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Disjointed teachers’ unions fail to strike

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8 mins read

Fortune Nkosi

Bulawayo—Lack of unity has contributed to teachers’ failure to collectively strike against a measly US$20 increment for civil servants, it has been established.

Government recently awarded its employees the US$20 on top of the average US$300 and a local currency component amounting to about US$100 that civil servants are getting.

Teachers, who in the past often led in industrial action for better working conditions in the public sector, immediately expressed their displeasure at the paltry increment that can hardly buy two days’ supplies for an average family in Zimbabwe.

Disgruntled
The Amalgamated Rural Teachers’ Union of Zimbabwe (ARTUZ) threatened a strike following the small increment and blamed the umbrella Zimbabwe Confederation of Public Sector Trade Unions (ZCPSTU) of failing to effectively represent civil servants through “rotten deals” with the government.

One of the oldest and biggest teachers’ unions, the Zimbabwe Teachers’ Association (ZIMTA), also accused the government of paying lip service to civil servants’ demand and subtly warned that the neglect would not be tolerated again.

A fledgling outfit, the Federation of Zimbabwe Educators’ Union (FOZEU) last week organised a strike as learners wrote their end-of-term examinations but it largely had no takers as the other unions kept to the classrooms and preferred continued dialogue with the government.

Although FOZEU claimed teachers had joined their strike en masse, it was business as usual at most schools around the country, with teachers saying they were yet to hear from the unions they are affiliated to on the job action.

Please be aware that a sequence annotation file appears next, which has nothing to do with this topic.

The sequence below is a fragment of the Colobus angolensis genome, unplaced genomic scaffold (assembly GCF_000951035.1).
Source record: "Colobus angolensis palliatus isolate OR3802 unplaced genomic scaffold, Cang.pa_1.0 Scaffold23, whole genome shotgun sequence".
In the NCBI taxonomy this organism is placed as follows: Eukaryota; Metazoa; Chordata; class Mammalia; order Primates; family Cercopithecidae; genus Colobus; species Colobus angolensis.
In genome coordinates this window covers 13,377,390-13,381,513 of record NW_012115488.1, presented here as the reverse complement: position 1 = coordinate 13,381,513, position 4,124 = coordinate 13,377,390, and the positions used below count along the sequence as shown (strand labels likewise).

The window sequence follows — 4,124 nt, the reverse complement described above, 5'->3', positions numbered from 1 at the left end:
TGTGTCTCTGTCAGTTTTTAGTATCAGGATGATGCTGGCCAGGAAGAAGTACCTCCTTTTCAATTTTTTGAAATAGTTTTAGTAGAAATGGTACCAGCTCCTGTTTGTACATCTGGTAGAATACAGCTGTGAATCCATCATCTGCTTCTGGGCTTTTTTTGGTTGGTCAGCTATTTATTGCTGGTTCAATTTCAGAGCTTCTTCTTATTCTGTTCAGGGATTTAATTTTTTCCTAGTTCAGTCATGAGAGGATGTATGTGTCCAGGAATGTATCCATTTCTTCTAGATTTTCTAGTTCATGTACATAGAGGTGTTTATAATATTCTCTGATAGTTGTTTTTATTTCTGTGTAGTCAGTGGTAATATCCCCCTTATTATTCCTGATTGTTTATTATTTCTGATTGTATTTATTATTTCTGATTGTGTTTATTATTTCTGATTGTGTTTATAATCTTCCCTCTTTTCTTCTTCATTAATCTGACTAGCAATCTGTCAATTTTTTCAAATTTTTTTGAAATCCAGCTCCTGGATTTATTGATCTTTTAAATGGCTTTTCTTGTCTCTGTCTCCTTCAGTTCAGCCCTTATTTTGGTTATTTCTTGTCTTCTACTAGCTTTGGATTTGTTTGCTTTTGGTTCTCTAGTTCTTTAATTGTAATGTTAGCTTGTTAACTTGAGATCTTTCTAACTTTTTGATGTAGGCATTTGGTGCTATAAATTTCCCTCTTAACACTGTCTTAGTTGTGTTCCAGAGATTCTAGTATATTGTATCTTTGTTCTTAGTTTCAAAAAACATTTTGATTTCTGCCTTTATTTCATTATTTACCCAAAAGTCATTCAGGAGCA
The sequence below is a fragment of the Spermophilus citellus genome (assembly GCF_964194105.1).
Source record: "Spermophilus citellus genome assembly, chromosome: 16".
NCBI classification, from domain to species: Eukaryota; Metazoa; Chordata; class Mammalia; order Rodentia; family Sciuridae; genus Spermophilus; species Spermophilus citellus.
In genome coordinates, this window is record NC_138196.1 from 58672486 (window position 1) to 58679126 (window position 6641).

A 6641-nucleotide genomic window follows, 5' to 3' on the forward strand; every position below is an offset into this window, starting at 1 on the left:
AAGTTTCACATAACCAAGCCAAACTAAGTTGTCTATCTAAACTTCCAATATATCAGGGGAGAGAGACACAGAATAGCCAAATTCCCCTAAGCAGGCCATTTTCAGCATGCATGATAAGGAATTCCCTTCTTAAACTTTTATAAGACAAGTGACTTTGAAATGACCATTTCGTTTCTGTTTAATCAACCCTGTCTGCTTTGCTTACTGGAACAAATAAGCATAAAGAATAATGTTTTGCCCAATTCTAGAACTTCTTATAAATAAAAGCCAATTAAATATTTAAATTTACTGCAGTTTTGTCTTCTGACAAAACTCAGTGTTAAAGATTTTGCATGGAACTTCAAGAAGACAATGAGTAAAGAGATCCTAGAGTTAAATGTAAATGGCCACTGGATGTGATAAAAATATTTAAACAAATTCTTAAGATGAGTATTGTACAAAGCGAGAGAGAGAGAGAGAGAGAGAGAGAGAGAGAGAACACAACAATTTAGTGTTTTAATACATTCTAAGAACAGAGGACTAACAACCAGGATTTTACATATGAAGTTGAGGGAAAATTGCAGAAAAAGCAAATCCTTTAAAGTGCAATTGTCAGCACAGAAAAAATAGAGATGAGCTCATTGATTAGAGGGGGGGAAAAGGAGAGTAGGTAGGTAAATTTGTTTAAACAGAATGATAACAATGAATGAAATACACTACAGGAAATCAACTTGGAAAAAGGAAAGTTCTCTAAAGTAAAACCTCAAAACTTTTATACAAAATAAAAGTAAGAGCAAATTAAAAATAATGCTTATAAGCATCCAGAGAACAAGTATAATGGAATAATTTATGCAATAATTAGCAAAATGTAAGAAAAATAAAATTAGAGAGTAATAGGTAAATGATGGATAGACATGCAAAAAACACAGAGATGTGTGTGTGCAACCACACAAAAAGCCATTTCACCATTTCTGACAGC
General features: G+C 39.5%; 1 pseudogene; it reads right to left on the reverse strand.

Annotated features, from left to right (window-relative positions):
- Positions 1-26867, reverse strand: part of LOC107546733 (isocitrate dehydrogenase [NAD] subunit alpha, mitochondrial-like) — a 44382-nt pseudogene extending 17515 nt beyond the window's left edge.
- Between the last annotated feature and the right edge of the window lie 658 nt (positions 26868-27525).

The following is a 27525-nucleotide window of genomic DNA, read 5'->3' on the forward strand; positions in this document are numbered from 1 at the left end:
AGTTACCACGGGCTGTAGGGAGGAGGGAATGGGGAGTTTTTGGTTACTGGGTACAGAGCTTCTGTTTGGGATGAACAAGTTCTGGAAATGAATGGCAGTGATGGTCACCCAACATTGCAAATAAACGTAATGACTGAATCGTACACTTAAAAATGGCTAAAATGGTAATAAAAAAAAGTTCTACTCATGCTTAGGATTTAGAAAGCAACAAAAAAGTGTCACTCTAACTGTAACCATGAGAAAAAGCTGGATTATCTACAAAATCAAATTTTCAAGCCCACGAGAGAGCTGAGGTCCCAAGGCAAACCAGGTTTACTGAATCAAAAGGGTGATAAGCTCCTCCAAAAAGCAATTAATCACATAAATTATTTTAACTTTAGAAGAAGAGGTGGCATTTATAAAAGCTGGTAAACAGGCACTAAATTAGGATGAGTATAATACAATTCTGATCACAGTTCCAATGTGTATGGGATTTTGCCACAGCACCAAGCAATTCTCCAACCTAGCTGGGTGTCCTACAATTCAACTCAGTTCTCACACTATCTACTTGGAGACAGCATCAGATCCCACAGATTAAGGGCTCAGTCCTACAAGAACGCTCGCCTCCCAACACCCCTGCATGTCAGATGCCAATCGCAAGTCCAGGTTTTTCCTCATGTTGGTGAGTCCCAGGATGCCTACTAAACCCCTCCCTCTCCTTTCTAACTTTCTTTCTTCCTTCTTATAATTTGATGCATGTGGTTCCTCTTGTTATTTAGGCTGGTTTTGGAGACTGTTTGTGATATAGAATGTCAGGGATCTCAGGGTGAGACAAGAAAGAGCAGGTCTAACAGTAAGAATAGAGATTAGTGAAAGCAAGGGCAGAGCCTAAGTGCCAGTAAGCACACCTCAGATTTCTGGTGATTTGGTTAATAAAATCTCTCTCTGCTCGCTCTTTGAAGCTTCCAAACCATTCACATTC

Rival unions insisted that any industrial action by the educators must include consultations with the teaching grassroots for buy-in.

Taungana Ndoro, the communications and advocacy director in the primary and secondary education ministry, dismissed claims of a strike taking place last week.

In rural areas, Zimbabwean teachers teach under difficult conditions

“Our teachers were at work 100 percent there is no one who is on strike, all of them were at work if they were not at work some of them had gone to the NUST (National University of Science and Technology) games in Masvingo. There are others at the NUST games in Victoria Falls, otherwise all our teachers were at work,” Ndoro told NewsHub.

He claimed some teachers and civil servants wrote to the ministry distancing themselves from the reported industrial action.

No consultations
Despite its anger at the US$20 increment, ZIMTA, through its president Akuneni Maposa who is also the leader of another association, the Federation of Educators Unions of Zimbabwe (FEUZ), said FOZEU had not consulted them.

“We are an independent union as ZIMTA and an independent federation as FEUZ and we stand directed by our members,” he said.

“They (FOZEU) have taken the decision (to strike) without consulting or informing us. As the president of FEUZ, I have not received any instructions from the nine teachers’ unions affiliated to our federation to call for job action. They didn’t tell us that they have consulted with their members for job action,” said Maposa.